2. Panagiotis Papatheodorou (@panagiotism-papatheodorou)
    30th July 2019, 8:31

    I definitely agree. Germany isn’t as a pivotal or iconic venue as Italy or Britain, but still is a very historic race. 3 world champions, two of which are some of the most successful ones of the last 30 years, are German and the greatest team in recent history is also based on Germany.

    1. Definitely disagree. If any country with a champion would have a right for a free race, how many races in a year are we going to have?

      Unless they restore good old Hockenheim.

  3. I almost agree but that would open the way for Silverstone, Monza, Monaco, Spa and others not to contribute. Tough one

    1. Modern Silverstone is boring as well. They should bring back 1990 configuration.

      1. Yes. How many boring races have we had at the modern layout of Silverstone? Too many to count (but only if 0 is too many to count).

  4. Todd (@braketurnaccelerate)
    30th July 2019, 8:58

    If we’re giving certain “heritage” countries/races a free pass, I would certainly hope that F1 would consider using better tracks for those countries. (ie; Nurburgring, Imola, etc)

  5. Well it’s already done with Monaco so I agree with Vettel on this , especially if the alternative is a crappy street circuit or somewhere like Saudi Arabia.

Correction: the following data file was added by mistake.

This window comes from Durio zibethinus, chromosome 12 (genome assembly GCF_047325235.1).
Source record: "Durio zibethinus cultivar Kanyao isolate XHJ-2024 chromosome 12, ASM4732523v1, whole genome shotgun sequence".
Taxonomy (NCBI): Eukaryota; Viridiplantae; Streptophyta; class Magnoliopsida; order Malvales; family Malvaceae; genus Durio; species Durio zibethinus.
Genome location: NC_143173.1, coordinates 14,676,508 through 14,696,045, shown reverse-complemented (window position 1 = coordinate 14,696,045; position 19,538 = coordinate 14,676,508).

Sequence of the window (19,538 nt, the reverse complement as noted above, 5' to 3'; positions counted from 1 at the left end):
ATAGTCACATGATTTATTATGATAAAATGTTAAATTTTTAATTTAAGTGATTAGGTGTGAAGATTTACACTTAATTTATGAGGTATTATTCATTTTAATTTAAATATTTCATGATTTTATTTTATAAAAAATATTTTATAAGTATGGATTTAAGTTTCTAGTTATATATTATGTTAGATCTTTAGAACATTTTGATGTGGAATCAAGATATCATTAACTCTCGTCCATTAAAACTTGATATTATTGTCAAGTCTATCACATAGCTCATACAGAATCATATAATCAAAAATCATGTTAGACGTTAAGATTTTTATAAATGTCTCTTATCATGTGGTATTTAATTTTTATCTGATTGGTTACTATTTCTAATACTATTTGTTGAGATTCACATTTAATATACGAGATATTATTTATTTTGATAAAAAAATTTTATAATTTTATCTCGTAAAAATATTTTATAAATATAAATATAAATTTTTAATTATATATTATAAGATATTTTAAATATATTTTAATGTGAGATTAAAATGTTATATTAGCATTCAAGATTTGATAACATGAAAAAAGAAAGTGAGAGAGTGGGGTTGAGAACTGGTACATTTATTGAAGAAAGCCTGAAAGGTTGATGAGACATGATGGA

6. For once agree with him, classic European(Spa, Italian GP, Silverstone) and non-European(Japanese, Canadian and Brazil) stages should stay on calendar. Like it was few years back alternating German GP between 2 venues should be brought back.

  7. Yeah. It’s a good track. I love how it drives, you can push and if you get it wrong you are penalized.

  8. I’d like to agree, but if all the “proper” races are free, then either the teams get less money, or the already exuberant hosting fees for other races skyrocket.

  9. A better business model would be F1 pays the track to host the event, which coveres the costs. Then all ticket reciepts go back to F1. It safeguards tracks and also forces F1 to make its sport as exciting as possible to sell tickets.

    1. @emu55 – that’s an interesting thought. F1 “rents” out a circuit to run their race. It would make it easier for them to put in a demand for better facilities, etc. One downside is that the local promoter – who is often well placed to locally promote the race – will not have an incentive to do so, unless Liberty puts in a variable component to the “rent”.

      Liberty, though, might not be thrilled at having to pony up more money after having paid something like 17 billion already!

      Definitely an idea worth debating for its merits and cons.

      1. I believe Indycar has tried it without much success. On the flip side, Nascar does own a lot of their tracks.